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Constitutional implications of Brexit examined

19 April 2017

The Scottish Affairs Committee continues its inquiry into Scotland's place in Europe with a session examining the constitutional implications of the Brexit process and settlement.

Witnesses

Wednesday 19 April 2017, Committee Room 5, Palace of Westminster

At 2.15pm

  • Professor Alan Page, Professor of Public Law, University of Dundee
  • Dr Kirsty Hughes, Director, Scottish Centre on European Relations

Purpose of the session

When the UK leaves the EU, it will regain responsibility over policy areas that are currently determined by the EU, including powers such as agriculture and fisheries. Under the current devolution settlement, any powers not currently reserved to the UK Parliament would automatically transfer to the Scottish Parliament, but the UK Government has said that UK wide frameworks may be needed in some areas. How will Scotland's devolution settlement change post-Brexit? What powers are likely to be gained by the Scottish Parliament and what areas may be newly controlled by Westminster?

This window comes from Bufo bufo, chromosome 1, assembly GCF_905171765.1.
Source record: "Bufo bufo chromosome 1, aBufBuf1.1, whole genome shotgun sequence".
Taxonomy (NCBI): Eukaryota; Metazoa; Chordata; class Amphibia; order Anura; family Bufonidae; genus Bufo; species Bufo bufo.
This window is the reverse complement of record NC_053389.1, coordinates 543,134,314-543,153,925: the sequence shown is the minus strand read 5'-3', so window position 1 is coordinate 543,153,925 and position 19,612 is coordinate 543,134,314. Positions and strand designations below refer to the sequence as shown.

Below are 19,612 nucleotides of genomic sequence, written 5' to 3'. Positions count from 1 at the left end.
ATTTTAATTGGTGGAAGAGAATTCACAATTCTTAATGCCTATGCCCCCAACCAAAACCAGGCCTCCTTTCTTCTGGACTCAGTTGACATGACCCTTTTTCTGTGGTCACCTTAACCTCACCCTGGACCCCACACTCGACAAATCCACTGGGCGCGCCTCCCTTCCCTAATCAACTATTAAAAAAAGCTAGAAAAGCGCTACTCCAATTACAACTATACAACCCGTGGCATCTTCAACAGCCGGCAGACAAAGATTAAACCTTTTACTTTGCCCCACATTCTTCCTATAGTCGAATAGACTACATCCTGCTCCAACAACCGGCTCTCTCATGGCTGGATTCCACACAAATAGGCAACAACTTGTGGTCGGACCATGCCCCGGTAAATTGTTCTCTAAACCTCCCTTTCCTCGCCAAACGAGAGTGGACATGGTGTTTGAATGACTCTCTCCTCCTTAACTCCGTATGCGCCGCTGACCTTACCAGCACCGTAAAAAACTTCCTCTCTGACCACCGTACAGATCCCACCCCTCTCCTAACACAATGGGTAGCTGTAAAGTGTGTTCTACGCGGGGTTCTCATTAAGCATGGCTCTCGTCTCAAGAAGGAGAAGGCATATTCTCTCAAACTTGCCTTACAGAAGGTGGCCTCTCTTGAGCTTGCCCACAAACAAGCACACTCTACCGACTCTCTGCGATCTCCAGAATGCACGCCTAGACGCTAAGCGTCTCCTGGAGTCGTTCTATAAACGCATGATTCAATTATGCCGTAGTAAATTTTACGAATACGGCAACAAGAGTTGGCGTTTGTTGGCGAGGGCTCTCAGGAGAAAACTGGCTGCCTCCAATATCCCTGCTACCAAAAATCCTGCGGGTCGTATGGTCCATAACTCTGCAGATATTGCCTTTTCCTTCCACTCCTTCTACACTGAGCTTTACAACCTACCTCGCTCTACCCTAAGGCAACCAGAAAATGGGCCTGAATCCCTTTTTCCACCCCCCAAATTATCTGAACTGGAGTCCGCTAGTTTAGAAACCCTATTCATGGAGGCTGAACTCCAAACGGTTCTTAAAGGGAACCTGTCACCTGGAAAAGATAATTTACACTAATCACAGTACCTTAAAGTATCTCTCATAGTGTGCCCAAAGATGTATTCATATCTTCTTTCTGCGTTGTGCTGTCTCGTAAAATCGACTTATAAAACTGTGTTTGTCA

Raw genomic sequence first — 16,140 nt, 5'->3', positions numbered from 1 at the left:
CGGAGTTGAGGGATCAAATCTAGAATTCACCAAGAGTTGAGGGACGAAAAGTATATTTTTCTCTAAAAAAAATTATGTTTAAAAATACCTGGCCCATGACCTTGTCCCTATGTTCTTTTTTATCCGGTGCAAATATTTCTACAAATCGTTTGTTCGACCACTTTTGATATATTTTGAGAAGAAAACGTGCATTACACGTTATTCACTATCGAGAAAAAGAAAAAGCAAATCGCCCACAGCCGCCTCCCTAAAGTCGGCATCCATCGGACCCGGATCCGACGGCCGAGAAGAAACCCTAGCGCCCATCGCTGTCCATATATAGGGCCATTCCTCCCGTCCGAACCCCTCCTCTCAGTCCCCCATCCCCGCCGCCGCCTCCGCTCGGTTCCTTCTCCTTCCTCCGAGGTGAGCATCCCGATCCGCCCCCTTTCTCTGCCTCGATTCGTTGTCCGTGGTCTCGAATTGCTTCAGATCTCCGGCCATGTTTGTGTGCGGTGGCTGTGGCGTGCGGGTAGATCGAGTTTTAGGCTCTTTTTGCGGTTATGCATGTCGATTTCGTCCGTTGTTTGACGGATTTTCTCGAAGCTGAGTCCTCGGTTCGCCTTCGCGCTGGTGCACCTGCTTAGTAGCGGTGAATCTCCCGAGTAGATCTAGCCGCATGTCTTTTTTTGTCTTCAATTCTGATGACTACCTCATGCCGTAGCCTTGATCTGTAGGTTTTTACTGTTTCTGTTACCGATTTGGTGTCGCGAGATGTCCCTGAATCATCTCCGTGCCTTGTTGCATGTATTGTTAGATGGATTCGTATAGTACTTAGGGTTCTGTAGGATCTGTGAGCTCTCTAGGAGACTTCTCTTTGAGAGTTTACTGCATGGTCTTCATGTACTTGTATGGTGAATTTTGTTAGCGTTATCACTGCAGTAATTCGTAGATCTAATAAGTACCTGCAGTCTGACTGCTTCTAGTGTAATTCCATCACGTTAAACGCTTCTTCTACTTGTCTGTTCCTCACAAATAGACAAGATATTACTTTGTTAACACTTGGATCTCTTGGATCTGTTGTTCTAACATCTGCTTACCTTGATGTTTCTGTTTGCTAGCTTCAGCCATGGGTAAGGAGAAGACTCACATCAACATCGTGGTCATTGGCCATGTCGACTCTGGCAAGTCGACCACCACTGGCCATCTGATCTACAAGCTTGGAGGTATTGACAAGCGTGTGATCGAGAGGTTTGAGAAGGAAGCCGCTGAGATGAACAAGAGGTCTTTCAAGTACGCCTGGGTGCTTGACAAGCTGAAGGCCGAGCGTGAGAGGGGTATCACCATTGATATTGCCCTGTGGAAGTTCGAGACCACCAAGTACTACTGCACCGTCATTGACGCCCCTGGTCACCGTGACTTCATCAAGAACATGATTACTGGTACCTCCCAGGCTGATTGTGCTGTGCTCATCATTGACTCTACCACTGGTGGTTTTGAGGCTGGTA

The Brexit process also raises questions about the UK Government's responsibilities to devolved administrations both during negotiations and once powers have been repatriated. What role, if any, will the Joint Ministerial Committee play in setting the UK’s agenda during negotiations? Are new intergovernmental mechanisms needed in repatriated policy areas? How should the views of the Scottish Parliament be represented in the process going forward?

Further information

Image: iStockphoto

Video: Parliamentary copyright

More news on: Parliament, government and politics, European Union, Parliament, House of Commons news, Commons news, Scotland, Committee news, Exiting the European Union, Devolution

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